What do the numbers on your tyre's sidewall mean?

No more confusion: get to know your rubber

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Ben Cope's picture
Submitted by Ben Cope on Wed, 27/06/2012 - 21:25

When you look at a tyre, you'll see it's got a whole load of numbers and letters printed on the side. You might think that random, or you might understand a few of them, but what do all those numbers and letters really mean?

Taking the tyres on my RS250 as an example, I'll explain what the numbers stand for.

On the rear tyre, it reads: Bridgestone Battlax BT090R Radial 150/60R17M/C 66H

Bridgestone is the manufacturer

Battlax BT090 is the commercial name of the tyre

R stands for radial. This means that the core of the tyre is constructed using a belt made up of several steel plies. This makes for a more rigid tyre construction.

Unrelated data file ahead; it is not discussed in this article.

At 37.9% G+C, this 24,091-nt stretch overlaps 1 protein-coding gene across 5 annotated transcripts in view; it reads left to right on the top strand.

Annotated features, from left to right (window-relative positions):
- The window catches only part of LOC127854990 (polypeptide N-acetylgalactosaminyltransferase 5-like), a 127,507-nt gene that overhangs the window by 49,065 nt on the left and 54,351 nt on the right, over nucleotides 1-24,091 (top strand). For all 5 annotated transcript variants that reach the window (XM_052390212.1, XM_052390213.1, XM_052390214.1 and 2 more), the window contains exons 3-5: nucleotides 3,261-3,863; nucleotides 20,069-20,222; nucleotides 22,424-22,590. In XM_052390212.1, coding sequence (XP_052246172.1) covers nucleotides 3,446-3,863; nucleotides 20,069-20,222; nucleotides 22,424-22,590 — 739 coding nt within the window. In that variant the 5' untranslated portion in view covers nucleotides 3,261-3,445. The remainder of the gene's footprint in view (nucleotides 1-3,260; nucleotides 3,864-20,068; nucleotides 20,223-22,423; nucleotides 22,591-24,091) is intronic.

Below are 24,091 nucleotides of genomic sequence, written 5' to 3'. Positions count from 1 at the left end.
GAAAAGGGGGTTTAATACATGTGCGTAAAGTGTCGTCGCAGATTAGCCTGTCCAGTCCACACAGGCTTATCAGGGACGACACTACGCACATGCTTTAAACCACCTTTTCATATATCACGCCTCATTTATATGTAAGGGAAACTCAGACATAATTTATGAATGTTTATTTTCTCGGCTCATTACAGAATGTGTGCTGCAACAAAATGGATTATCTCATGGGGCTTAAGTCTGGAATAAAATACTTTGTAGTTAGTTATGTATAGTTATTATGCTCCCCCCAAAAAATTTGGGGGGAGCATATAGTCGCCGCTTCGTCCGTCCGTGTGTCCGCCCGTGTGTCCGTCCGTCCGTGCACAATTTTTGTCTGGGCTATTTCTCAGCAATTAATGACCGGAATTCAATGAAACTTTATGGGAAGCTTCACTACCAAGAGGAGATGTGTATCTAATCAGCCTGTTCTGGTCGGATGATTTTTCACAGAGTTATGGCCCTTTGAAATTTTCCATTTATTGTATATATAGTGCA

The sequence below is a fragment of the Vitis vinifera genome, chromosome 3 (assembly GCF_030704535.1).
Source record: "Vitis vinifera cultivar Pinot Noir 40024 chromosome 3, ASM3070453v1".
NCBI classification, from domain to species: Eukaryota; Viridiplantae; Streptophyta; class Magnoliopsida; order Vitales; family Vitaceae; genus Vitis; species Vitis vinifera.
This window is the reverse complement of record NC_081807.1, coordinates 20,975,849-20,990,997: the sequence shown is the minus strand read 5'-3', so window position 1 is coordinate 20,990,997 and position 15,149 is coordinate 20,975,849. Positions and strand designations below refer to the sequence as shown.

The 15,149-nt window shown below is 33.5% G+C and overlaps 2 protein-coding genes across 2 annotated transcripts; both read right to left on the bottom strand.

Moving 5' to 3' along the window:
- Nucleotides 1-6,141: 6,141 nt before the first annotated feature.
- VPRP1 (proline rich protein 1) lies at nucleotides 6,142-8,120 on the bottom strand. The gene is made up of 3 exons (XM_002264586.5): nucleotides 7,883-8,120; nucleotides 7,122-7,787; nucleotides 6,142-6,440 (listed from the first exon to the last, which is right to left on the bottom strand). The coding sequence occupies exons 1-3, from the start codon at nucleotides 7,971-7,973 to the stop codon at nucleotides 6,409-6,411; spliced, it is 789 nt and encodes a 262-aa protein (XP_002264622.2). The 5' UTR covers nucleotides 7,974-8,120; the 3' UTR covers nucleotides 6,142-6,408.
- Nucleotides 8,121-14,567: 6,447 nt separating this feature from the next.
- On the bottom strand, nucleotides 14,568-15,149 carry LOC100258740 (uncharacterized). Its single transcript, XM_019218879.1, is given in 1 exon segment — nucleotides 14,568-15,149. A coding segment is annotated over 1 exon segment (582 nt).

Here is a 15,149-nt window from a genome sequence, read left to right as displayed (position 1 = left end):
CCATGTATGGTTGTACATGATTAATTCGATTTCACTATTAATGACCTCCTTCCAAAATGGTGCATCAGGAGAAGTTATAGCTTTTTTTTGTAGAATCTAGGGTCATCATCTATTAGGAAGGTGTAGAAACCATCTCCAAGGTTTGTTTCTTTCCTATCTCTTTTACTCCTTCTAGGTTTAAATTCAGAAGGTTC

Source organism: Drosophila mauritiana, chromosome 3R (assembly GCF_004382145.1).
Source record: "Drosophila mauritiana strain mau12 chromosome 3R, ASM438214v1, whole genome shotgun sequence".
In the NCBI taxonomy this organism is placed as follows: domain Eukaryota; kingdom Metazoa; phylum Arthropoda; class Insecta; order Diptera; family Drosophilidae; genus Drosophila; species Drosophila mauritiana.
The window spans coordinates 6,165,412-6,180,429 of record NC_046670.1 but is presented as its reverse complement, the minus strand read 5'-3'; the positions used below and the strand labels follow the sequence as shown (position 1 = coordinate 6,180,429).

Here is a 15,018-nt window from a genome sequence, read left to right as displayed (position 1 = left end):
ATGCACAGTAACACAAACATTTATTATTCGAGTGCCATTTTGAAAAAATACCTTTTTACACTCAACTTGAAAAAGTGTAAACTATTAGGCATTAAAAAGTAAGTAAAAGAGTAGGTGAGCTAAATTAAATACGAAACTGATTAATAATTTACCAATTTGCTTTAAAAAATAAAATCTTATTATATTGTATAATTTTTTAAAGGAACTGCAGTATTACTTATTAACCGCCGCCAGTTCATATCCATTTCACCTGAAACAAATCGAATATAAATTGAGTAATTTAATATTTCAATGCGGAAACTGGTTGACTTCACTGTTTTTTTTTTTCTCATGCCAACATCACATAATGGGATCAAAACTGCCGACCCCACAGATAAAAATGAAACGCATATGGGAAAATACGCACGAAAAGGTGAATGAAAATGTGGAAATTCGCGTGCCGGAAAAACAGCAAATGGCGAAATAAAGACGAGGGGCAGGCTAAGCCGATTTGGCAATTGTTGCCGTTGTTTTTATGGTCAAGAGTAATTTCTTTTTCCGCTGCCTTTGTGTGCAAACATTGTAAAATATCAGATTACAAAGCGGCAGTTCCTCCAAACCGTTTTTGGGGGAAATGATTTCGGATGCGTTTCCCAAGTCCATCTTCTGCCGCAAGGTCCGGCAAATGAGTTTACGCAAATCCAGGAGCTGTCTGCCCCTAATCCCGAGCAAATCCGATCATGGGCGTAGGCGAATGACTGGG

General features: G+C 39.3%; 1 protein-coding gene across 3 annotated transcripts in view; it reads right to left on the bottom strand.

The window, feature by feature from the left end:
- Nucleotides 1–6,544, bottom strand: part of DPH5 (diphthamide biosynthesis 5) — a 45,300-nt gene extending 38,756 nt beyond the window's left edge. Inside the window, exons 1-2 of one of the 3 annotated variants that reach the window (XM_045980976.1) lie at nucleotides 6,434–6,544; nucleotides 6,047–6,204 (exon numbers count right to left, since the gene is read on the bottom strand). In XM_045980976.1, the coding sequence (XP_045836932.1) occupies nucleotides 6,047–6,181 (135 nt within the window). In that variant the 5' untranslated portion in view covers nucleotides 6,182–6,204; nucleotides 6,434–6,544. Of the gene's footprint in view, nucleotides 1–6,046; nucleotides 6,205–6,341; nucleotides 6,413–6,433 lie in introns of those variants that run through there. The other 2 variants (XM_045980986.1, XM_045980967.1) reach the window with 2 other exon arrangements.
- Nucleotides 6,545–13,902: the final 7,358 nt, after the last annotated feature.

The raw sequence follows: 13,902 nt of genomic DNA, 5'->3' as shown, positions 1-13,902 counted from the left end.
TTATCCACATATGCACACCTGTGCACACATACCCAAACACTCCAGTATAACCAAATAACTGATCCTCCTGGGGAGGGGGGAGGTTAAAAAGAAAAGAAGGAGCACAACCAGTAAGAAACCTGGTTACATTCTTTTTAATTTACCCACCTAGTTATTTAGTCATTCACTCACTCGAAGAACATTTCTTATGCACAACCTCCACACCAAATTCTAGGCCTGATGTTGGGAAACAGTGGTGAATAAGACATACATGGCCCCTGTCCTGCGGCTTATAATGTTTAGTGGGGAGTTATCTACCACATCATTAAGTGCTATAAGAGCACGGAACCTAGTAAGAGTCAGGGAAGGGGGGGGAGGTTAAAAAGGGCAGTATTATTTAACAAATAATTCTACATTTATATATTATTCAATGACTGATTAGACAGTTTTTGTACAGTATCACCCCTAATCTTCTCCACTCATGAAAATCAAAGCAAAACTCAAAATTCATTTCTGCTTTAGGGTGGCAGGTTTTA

150 is the specified width of the tyre in millimetres

60 is the tyre's height aspect ratio. This means that the height of the tyre is 60% of its width, i.e. 150 x 0.6 = 90. So the tyre is 90mm high.

17M/C designates that the tyre�s inner rim diameter is 17 inches and so is designed to fit a 17 inch motorcycle rim.

66 marks the load index. This means this tyre can carry a maximum load of 300kg when inflated to the correct pressure.

Typical Load Index Chart

58 236kg

62 265kg

66 300kg

70 335kg

74 375kg

76 400kg

80 450kg

84 500kg

H marks the speed index (SI). These tyres are rated to a maximum continuous speed of 130mph (210kph). Although the tyre is capable of achieving higher speeds, it cannot do so under its full load potential.

SI Chart:

J up to 62mph (100kph)

N up to 87mph (140kph)

P up to 93mph (150kph)

S up to 112mph (180kph)

H up to 130mph (210kph)

V up to 149mph (240kph)

W up to 168mph (270kph)

Z over 149mph (240kph)

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